A federal court will permit Baidu, Inc., a leading Chinese search engine company, to sue Register.com for gross negligence, recklessness, and breach of contract.
The lawsuit arose after a hacker took over Baidu’s Register.com account and interrupted its service for two days in January 2010. Among other things, the hacker redirected Baidu’s users to the Web site of the Iranian Cyber Army. Baidu claimed the hacker wrested control of Baidu’s account as a result of errors made by Register.com’s tech support Internet “chat” staff. According to the complaint: ”Although the Intruder gave the Rep an incorrect response to [a] security question, the Rep nonetheless proceeded with processing the Intruder’s request to change Baidu’s email address; [and] [w]hen the Intruder sent the Rep a bogus security code, the Rep did not notice that it was the wrong code, apparently because the Rep didn’t even bother to check it against the original security code.” The Intruder then allegedly changed the password and hacked into Baidu’s account. Baidu claimed injury to its reputation and business totaling “millions” of dollars.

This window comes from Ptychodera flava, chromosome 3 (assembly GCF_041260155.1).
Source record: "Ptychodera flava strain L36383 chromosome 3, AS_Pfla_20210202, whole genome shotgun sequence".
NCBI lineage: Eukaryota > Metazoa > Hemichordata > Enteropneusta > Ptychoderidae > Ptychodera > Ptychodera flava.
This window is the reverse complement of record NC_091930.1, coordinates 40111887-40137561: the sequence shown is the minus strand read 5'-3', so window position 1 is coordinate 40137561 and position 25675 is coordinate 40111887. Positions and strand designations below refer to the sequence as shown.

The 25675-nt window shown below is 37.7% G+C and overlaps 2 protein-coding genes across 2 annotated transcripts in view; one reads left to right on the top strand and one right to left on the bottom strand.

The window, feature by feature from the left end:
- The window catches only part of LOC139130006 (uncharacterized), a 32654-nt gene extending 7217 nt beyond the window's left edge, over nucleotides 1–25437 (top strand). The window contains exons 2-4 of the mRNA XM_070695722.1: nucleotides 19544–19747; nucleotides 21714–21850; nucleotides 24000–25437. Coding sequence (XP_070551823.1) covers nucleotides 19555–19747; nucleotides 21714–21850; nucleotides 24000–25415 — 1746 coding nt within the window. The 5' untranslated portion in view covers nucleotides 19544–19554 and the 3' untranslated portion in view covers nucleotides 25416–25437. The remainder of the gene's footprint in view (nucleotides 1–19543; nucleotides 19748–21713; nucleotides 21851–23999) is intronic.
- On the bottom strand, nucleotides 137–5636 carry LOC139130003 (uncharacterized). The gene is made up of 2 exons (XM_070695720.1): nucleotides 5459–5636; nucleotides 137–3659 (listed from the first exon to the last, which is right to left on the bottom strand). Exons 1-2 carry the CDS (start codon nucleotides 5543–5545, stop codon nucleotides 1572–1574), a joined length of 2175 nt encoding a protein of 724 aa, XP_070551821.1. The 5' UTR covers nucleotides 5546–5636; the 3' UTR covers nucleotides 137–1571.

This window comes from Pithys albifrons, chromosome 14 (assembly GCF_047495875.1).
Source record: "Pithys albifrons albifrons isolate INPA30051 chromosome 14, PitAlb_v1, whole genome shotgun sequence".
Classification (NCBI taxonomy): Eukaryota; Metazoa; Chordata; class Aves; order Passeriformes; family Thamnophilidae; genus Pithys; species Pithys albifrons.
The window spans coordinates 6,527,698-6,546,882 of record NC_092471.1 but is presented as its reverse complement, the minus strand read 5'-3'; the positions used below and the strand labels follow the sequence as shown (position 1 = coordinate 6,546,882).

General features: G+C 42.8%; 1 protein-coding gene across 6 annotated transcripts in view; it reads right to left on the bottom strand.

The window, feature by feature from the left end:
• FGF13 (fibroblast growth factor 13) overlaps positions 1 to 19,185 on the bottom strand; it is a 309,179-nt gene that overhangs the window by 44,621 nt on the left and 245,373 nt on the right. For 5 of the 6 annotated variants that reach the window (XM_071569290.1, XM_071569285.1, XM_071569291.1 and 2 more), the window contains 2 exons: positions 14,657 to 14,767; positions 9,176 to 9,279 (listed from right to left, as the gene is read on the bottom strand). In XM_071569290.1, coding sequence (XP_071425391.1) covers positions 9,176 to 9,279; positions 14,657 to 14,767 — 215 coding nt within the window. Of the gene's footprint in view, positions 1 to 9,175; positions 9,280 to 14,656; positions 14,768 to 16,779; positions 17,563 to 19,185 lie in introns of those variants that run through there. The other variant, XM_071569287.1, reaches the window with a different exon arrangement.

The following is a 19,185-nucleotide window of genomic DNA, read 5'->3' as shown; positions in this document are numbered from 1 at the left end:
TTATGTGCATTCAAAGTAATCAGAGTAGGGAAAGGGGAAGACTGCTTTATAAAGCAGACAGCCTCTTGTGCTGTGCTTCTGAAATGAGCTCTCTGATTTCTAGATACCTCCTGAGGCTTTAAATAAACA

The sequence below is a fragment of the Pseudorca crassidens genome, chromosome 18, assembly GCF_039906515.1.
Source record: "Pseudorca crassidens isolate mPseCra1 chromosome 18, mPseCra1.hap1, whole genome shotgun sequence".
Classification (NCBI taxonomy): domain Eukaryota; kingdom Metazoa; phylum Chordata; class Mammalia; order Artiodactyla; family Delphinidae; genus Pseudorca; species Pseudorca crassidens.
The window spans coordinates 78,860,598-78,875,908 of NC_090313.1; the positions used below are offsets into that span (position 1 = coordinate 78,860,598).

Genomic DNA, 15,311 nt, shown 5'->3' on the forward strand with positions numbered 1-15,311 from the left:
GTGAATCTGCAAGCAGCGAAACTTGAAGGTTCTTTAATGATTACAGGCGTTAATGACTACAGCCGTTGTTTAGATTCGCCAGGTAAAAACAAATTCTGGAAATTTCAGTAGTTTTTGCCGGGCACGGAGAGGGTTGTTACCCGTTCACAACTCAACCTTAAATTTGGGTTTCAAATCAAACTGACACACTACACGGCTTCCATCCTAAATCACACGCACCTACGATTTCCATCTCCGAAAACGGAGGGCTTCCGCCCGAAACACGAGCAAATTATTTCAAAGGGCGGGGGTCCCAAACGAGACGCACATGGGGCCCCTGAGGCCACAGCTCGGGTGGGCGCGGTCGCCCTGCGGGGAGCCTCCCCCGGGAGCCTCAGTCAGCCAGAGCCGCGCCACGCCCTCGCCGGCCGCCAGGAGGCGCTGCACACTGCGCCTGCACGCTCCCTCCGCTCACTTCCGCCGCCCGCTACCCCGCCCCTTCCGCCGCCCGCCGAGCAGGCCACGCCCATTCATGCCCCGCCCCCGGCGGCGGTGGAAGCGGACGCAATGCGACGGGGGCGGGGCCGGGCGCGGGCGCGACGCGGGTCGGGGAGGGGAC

Register.com moved to dismiss the complaint, asserting a “Limitation of Liability” clause from its Master Services Agreement with Baidu. Among other things, the clause provided that Register. com “will not be liable, under any circumstances, for any (a) termination, suspension, loss, or modification of … Services, (b) use of or the inability to use the Service(s), (c) interruption of business, (d) access delays or access interruptions to this site or a service ….”
Judge Denny Chin of the US District Court for the Southern District of New York held that Register’s contractual limitation of liability clause did not shield the company from allegations of gross negligence and willful misconduct. The Judge held that while limitation of liability clauses are generally enforceable, “an exculpatory agreement … will not exonerate a party from liability under all circumstances. Under announced public policy, it will not apply to exemption of willful or grossly negligent acts [citation omitted].” The opinion notes that if Baidu proves its allegations, “then Register failed to follow its own security protocols and essentially handed over control of Baidu’s account to an unauthorized Intruder….”
The judge ordered a pre-trial conference for August 11th.
Register, one of the world’s largest domain name registrars, has more than 2.5 million domains under management.